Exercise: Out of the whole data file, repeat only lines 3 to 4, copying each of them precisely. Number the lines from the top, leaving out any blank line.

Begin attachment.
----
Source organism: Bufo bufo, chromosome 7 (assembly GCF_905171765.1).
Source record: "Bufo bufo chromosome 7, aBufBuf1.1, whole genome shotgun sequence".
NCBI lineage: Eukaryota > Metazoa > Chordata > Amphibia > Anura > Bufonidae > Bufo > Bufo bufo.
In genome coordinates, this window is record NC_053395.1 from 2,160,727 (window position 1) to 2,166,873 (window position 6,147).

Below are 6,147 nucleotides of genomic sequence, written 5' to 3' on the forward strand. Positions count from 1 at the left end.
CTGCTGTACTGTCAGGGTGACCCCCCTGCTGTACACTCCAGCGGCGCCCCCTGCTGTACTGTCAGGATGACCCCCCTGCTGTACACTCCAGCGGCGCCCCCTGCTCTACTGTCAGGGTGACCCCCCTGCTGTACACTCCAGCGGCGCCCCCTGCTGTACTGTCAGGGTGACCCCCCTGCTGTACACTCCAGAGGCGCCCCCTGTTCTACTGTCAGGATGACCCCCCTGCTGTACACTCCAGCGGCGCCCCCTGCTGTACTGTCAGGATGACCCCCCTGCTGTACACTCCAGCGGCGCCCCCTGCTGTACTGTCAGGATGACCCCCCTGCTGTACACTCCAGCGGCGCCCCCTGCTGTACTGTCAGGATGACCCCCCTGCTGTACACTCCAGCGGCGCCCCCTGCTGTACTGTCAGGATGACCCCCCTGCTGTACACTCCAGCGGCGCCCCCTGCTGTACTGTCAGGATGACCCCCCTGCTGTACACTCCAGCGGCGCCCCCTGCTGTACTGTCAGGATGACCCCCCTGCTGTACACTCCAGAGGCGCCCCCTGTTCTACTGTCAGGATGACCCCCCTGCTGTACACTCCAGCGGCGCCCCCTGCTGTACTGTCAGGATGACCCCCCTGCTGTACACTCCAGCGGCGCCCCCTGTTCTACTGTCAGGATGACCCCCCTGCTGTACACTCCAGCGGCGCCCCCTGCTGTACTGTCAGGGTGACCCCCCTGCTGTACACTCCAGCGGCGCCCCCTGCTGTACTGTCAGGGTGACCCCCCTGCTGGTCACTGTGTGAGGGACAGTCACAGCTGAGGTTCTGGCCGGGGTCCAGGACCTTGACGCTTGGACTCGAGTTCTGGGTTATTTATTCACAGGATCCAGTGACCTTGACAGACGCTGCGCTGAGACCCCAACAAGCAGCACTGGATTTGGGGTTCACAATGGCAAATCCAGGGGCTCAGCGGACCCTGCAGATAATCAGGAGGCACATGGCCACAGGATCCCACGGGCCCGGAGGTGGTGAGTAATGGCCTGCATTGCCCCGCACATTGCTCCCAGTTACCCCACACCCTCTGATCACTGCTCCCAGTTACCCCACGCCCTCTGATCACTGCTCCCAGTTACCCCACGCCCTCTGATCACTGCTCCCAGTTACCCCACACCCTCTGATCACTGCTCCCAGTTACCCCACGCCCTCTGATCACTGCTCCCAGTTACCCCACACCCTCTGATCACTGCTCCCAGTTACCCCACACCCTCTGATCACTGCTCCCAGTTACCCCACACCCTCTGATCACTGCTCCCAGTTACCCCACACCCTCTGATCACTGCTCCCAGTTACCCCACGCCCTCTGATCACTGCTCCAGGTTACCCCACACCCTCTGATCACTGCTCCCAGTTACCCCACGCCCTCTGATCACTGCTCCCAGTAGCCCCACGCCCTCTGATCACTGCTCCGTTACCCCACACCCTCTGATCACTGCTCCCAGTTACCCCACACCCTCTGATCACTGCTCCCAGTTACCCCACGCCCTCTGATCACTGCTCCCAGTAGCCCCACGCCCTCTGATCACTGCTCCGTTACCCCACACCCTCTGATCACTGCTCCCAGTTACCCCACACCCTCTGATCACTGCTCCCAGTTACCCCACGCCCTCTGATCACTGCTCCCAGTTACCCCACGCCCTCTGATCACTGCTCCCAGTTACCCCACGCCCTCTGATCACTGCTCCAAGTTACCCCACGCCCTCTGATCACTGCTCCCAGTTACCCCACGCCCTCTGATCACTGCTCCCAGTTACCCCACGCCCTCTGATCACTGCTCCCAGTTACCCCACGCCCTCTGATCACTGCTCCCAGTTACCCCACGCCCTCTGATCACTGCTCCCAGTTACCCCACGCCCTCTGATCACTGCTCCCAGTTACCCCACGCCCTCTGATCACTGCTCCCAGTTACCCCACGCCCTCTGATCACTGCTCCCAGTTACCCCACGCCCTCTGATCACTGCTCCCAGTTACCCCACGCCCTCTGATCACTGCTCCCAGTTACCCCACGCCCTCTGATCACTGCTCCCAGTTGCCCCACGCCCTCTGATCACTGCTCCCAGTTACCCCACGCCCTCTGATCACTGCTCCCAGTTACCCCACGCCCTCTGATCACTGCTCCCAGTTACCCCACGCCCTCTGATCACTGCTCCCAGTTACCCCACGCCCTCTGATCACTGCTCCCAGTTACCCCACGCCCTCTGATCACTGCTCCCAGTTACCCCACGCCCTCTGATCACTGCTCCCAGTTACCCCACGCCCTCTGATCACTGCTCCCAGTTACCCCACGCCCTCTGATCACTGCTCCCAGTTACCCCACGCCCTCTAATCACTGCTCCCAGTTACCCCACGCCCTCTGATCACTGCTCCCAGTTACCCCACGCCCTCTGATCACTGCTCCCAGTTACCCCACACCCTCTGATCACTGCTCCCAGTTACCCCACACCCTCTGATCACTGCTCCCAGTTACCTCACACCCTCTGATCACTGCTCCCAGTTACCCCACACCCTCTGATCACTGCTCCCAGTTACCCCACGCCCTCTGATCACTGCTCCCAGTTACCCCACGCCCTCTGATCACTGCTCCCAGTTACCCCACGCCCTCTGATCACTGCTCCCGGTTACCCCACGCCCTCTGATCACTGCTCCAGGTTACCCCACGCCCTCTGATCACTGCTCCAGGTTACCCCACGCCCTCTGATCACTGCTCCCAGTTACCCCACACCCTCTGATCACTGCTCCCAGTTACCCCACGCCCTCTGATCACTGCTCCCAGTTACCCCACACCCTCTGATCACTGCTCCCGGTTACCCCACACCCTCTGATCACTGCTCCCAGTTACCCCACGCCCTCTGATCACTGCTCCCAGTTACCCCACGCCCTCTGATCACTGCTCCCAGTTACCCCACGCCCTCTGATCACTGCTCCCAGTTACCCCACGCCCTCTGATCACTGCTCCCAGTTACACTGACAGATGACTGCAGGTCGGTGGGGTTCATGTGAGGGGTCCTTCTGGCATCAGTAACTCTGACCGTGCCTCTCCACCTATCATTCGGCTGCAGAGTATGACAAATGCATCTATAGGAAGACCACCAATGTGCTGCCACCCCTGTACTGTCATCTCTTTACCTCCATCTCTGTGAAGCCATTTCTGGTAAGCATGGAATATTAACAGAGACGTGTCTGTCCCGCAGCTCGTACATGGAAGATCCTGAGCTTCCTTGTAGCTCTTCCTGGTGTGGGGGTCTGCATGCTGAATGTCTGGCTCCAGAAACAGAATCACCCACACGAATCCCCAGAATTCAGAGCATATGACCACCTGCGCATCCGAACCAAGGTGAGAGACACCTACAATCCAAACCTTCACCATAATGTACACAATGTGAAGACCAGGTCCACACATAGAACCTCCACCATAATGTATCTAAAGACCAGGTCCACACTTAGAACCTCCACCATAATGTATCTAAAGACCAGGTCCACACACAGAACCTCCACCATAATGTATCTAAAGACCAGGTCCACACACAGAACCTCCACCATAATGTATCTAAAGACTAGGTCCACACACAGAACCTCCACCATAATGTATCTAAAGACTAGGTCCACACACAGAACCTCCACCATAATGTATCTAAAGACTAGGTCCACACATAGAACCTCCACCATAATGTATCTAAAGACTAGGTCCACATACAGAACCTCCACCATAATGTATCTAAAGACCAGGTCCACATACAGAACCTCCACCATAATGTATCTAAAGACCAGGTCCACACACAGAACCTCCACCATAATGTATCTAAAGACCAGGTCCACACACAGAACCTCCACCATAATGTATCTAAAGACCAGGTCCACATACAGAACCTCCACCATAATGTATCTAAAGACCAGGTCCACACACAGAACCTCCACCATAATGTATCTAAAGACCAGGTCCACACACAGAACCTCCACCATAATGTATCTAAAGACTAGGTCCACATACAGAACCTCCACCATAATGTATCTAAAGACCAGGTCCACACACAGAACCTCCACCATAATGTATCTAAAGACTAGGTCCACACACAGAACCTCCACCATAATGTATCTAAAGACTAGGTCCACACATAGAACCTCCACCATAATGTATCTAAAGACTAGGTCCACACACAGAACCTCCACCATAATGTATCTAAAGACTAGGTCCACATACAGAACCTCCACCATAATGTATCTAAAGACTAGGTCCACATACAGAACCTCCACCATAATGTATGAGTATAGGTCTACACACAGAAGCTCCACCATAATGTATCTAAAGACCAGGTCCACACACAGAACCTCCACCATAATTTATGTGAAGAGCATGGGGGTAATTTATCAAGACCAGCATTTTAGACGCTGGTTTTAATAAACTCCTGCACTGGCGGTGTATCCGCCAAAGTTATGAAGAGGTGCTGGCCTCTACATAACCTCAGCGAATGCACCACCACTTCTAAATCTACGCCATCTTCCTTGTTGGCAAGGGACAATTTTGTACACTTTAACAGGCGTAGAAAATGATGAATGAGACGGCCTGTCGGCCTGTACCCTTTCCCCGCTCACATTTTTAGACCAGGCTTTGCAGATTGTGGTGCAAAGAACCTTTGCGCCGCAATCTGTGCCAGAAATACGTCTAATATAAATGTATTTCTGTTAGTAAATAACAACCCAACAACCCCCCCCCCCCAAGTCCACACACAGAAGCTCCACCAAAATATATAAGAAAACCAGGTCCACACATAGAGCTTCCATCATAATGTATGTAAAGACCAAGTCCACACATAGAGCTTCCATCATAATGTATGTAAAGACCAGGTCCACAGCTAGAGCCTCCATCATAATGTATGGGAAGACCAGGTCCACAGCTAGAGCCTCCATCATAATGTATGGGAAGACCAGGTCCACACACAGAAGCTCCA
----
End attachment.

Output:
NCBI lineage: Eukaryota > Metazoa > Chordata > Amphibia > Anura > Bufonidae > Bufo > Bufo bufo.
In genome coordinates, this window is record NC_053395.1 from 2,160,727 (window position 1) to 2,166,873 (window position 6,147).